Director of Music
What drew you to education, and in particular, music education, as a career?
I grew up in a very small town on Lake Huron and attended AuGres-Sims School (class D). This school was known for their band program, under the direction of Ron Christie. I was fortunate enough to be a member of this program from the 5th grade to graduation, playing in the marching, concert and jazz bands. I almost quit in 5th grade because I couldn’t play the flute my parents rented. Mr. Christie didn’t give up on me. I tried almost every instrument and discovered the alto saxophone was the perfect fit for me. Music soon became my passion and then my career of choice.
Tell us what you feel are your most outstanding accomplishments in your music program.
I ask myself: Am I a positive role model for my students and peers? Do I provide a safe and caring environment in my classroom on a daily basis?
To me SUCCESS is NOT based on the number of students in the music program NOR the grades/ratings our groups earn at festivals BUT rather the way we GIVE BACK TO OUR SCHOOL AND COMMUNITY, i.e., via marching at games and parades, pep band at winter sporting events, visits to the local nursing homes, adopting families at Christmas time, participating in Relay for Life of Gladwin County, etc...
VOLUNTEERISM is so very important in our culture/community. “It isn’t about ME but rather “US.” I hope the various acts of volunteerism I share with the band and choir students will continue to grow as they become adults.
Do you play more than one instrument, and if so, which is your favorite?
I learned a little about each instrument in college as an undergrad – just enough to teach the basics to others. I have played the alto sax since 5th grade and have studied privately with Patricia Nixon and John Nichol at CMU. I do play the piano a bit and often lose track of time when I sit down to play.
What do you do to relax away from school?
I love being outdoors: working in the yard and in my perennial flower beds.
We inherited a cottage on the north shore of Higgins Lake from Dan’s parents. It is the perfect place to get away and enjoy quality time with our kids and grandkids.
Among the hundreds of students that you’ve had in your bands and choir over the years, are there any that stand out in your memories?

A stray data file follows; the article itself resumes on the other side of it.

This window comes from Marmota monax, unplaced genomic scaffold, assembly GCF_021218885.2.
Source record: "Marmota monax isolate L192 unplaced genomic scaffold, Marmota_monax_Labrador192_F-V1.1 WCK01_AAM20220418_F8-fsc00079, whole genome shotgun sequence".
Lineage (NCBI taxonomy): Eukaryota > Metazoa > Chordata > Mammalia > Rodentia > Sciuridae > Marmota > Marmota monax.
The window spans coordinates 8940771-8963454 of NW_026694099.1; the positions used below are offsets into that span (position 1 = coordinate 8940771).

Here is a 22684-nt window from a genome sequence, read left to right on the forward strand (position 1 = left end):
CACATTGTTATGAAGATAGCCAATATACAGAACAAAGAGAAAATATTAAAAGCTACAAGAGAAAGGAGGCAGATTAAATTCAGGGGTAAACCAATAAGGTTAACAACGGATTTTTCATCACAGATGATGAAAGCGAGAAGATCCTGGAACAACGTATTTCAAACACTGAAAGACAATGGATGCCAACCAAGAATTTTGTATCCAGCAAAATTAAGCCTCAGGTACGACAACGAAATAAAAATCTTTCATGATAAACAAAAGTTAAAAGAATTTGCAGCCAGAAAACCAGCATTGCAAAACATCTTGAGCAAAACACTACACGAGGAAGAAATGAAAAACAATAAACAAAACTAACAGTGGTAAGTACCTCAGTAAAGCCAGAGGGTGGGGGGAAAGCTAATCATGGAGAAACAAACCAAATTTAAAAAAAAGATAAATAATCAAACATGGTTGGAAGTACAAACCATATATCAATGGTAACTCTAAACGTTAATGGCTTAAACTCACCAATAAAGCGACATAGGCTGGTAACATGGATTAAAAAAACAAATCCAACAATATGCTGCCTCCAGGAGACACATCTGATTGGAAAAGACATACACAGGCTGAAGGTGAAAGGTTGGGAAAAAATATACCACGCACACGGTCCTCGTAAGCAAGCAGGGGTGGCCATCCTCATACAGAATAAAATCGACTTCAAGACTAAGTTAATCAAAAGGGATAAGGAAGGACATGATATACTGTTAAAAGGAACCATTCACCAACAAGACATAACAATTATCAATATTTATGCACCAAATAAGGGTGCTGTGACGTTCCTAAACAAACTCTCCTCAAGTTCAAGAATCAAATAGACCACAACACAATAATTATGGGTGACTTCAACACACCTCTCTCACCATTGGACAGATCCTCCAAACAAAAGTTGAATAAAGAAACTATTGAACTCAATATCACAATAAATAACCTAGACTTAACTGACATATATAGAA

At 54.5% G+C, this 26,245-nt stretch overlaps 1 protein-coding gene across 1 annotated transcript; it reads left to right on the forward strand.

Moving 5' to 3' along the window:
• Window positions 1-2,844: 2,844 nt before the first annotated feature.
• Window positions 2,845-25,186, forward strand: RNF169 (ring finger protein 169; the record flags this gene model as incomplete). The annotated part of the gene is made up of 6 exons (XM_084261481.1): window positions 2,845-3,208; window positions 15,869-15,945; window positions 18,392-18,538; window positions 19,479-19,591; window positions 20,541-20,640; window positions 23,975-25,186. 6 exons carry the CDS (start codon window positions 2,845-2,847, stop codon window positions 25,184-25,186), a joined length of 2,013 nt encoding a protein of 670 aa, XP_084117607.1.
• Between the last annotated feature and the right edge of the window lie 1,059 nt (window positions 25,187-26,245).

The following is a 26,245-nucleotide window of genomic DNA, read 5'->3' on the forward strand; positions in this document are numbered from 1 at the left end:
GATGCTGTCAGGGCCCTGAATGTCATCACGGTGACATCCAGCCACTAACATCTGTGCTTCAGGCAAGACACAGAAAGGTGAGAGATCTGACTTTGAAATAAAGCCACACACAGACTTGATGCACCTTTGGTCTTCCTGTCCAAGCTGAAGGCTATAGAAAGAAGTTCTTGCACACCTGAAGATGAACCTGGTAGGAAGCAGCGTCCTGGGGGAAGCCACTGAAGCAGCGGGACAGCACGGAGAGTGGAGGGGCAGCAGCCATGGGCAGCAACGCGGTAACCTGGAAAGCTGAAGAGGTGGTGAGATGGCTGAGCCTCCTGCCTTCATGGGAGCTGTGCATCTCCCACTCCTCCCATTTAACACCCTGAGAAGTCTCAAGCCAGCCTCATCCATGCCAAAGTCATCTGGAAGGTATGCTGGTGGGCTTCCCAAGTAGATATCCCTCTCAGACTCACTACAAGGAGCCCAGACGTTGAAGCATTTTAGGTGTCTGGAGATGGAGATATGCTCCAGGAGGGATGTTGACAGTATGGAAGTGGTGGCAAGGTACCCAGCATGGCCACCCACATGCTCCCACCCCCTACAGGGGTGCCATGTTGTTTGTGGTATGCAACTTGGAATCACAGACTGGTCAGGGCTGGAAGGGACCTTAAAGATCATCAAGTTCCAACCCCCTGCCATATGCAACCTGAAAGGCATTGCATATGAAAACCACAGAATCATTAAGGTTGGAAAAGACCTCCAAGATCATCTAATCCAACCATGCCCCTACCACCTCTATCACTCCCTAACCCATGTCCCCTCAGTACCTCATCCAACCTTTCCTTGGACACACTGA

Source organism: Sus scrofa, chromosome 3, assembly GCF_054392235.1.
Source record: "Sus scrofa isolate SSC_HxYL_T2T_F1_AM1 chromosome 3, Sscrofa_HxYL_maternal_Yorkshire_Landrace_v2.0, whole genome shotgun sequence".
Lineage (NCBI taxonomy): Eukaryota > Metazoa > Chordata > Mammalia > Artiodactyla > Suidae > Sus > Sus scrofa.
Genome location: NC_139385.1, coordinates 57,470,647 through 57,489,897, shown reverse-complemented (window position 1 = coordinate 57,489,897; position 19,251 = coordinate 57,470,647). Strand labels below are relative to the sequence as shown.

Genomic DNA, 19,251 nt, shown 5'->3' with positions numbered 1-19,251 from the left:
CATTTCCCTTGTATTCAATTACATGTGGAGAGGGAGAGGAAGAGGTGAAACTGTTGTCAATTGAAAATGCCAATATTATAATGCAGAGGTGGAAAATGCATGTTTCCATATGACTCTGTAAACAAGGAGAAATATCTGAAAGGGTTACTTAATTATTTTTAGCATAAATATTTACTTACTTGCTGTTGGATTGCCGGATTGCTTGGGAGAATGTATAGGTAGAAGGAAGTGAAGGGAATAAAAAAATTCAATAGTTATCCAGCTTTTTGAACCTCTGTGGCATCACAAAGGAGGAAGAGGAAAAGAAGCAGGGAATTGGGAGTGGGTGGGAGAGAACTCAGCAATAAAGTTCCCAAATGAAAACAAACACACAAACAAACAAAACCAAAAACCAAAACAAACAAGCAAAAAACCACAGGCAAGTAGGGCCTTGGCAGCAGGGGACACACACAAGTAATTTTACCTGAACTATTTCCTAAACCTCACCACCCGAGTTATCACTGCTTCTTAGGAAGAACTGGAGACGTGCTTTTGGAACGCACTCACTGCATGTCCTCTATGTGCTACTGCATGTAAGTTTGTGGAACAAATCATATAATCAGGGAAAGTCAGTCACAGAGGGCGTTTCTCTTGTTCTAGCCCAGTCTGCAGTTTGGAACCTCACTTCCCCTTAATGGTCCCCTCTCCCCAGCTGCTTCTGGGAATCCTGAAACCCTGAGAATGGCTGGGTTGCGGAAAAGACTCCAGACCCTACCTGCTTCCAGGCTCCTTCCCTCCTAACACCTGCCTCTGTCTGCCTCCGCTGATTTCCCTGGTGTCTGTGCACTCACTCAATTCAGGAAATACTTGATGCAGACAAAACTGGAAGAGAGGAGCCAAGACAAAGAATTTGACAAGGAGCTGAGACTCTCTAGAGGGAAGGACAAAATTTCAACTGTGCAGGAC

The majority of students who are in band and/or choir WANT to be. I get to watch them grow, not only as musicians but as young adults throughout their tenure at Beaverton. I realize they aren’t all going to be music majors when they walk out the doors of BHS. I can only hope they acquire some of the necessary tools (strategies) via band/choir to live a happy, productive, successful life. Memories: I love it when alumni come back to Beaverton, with family in tow, to say hi and catch up. The smiles on their faces and stories they share make for the best memories.
Anyone who has attended a Beaverton concert or football/basketball game appreciates the effort that goes into those events. Have there been any funny stories from any of those many events you have directed?
Running late to State Band Festival in Lansing and having to tell my students to get dressed in the restrooms!!!!!
Yelling at students up in the Mezzanine prior to the band playing the National Anthem at a ball game. You could have heard a PIN drop.
The first time I used the cordless mic. One of my students (Jandy) was running down the hall of the business wing yelling at me “Mrs. K–Your Mic is ON”!!! I wonder what the audience in the gym heard?
What direction would your life have taken had you not gone into music education?
Teaching music is not just a job to me. It is a passion that I am lucky enough to make a respectable living at. My Grandpa Al asked me one day, “What are you going to do after college? They don’t let women teach band – do they?”